Officials at Ragunan Zoo in South Jakarta have confirmed that two animals died at the facility recently, but denied reports of a spate of mysterious deaths.
Bambang Triyono, the head of administrative affairs at the zoo, said on Thursday that the zoo’s only giraffe had died in late May, while a hippo had died this month.
“The giraffe died of old age,” he said as quoted by Kompas.com.
“In the wild, it could probably live up to 20 years at most, but in captivity it can live up to 30. So it’s testament to the quality of our care that it managed to live until 27.”
Bambang added that the hippo had died of digestive tract and kidney complications and that it was 18 years old.
“It could have lived to 20 or 25 years, but it died because of illness, and this has been confirmed by a necropsy by experts from IPB [Bogor Institute of Agriculture].”
Bambang stressed that widely circulated rumors that a host of other animals had died recently, including an orangutan, a leopard and a rare pigeon from Papua, were not true.
“Any talk of the Victoria crowned pigeon or other animals dying is false. Only two animals died recently. So there was no mass die-off,” he said.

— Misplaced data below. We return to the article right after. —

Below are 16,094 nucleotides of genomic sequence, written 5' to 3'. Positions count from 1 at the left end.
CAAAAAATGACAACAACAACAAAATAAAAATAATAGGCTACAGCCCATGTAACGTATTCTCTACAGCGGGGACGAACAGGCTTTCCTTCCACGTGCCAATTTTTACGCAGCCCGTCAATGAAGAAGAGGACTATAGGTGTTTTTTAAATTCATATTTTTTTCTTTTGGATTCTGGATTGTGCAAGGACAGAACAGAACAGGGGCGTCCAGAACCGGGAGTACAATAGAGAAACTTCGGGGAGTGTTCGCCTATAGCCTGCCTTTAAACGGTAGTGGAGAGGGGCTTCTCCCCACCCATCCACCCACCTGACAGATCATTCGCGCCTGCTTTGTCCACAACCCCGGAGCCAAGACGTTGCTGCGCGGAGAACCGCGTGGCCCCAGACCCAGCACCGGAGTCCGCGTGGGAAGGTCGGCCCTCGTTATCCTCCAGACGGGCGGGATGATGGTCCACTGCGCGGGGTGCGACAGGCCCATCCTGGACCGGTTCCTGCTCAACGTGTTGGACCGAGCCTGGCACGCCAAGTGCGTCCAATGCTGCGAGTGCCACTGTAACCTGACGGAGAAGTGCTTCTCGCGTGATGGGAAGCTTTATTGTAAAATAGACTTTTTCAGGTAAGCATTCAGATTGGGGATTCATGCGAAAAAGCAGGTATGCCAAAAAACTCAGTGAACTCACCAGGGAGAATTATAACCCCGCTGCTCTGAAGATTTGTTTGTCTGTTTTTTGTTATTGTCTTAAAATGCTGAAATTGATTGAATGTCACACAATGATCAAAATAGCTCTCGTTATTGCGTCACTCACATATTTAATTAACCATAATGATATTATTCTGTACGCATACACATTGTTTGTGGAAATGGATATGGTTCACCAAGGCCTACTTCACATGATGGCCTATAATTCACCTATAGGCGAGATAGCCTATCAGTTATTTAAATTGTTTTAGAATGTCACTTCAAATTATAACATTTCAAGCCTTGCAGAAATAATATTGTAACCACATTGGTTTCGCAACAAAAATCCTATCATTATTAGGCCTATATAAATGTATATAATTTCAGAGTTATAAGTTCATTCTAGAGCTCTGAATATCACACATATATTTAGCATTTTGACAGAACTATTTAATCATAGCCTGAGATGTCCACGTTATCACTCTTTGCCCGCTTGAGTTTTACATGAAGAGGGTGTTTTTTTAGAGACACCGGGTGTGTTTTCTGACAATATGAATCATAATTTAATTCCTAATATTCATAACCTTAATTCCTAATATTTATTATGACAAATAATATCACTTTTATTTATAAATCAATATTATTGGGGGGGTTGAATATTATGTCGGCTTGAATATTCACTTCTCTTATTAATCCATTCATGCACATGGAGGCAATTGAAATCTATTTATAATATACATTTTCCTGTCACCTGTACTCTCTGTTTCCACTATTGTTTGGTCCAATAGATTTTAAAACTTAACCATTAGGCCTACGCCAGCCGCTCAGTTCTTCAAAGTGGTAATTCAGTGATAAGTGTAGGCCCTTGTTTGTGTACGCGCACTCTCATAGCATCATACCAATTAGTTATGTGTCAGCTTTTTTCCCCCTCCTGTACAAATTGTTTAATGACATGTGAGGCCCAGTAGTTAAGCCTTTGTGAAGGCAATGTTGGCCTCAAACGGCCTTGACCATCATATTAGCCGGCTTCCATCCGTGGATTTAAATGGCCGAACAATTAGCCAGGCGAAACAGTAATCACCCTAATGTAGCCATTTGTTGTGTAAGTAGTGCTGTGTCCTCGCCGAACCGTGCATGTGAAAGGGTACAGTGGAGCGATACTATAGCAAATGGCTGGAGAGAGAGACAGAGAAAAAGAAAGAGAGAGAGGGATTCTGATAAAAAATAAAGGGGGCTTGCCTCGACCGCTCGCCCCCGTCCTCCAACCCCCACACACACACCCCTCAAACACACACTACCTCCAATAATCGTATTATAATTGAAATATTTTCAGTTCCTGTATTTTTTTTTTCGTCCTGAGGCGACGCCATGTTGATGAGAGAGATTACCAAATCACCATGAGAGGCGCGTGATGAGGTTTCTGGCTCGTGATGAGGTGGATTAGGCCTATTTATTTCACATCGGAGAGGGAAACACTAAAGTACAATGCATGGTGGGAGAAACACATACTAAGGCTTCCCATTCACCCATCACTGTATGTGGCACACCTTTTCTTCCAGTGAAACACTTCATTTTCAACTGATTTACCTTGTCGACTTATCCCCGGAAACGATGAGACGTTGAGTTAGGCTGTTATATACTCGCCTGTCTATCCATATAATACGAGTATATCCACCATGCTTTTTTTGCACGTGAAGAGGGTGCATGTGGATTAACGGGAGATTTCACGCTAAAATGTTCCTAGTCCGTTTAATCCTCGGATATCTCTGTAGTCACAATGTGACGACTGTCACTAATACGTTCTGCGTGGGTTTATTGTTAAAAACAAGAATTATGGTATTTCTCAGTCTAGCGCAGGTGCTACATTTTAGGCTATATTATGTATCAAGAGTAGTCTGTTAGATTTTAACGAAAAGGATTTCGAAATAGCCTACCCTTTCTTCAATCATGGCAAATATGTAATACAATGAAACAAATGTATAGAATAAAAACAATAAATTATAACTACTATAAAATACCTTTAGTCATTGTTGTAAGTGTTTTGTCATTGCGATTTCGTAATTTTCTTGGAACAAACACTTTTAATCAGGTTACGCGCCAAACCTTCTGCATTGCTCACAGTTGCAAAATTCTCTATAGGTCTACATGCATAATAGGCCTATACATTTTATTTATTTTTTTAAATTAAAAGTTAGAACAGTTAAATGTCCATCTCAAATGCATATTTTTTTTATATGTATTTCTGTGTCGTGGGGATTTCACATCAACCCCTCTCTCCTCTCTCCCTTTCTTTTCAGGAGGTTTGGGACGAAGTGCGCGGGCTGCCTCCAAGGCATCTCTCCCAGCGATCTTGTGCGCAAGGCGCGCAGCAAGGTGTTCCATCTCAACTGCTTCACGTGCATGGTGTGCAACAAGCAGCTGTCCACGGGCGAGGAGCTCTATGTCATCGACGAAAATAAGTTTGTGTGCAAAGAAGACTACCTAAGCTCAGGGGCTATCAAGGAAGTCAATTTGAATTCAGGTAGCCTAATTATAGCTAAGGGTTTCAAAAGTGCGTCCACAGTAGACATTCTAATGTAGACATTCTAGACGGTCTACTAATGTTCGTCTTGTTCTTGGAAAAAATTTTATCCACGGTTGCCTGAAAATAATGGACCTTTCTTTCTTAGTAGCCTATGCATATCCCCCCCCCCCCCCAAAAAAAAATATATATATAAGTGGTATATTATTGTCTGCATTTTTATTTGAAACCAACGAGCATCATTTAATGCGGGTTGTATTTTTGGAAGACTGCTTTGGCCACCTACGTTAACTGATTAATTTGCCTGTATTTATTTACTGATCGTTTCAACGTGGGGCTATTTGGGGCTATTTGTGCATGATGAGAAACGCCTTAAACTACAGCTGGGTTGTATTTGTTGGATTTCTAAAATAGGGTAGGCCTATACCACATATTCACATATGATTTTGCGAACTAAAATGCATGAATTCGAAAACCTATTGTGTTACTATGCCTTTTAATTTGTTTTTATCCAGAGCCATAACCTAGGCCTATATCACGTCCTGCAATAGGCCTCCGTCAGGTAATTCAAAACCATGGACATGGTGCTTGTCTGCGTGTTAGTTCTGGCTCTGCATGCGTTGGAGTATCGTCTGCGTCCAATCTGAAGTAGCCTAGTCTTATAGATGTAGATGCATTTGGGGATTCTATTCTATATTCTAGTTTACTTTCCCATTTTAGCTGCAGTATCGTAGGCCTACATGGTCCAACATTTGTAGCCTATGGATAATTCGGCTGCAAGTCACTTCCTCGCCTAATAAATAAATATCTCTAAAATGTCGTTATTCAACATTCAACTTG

He was responding to reports in the local media, quoting an unnamed source from the zoo who claimed that dozens of animals had died since late May under mysterious circumstances and were buried in secret on the zoo grounds.
The source put the number of dead hippos at two, and claimed that 20 crowned pigeons had died, along with an orangutan, a leopard, a zebra and two deer.
Jakarta Deputy Governor Basuki Tjahaja Purnama previously took the Ragunan staff to task for what he called at the time their poor management of the 120-hectare facility.
He said the city administration had allocated Rp 40 billion for the running of the zoo each year, but that poor management had left the animals unhealthy and the zoo even less popular than Taman Safari in the Bogor highlands.
The Jakarta Globe spoke to a recent visitor to the park who was horrified to see a half-meter-wide hole torn in a rusty fence enclosing the saltwater crocodile exhibit.
“An inquisitive child could easily fit through and in one step fall right into the croc pond,” said Veronica Koman, a West Jakarta resident.
Indonesia’s zoos have long courted criticism for the poor state of animal welfare, with Surabaya Zoo deemed among the worst, dubbed the “zoo of death” after dozens of animals died there of starvation, ill-treatment or other unnatural causes.
One of the most horrific deaths there was of a giraffe in March last year, found to have 20 kilograms of plastic balled up in its stomach, from litter it had ingested.
The zoo is once again under fire over the fate of an unwell female Sumatran tiger, named Melani, who is extremely emaciated. The zoo says it will have to put her down.
Concerned citizens have launched an online petition at Change.org/SaveKBS calling for measures to improve the management of Surabaya Zoo, and as of Thursday evening had collected 7,000 signatures.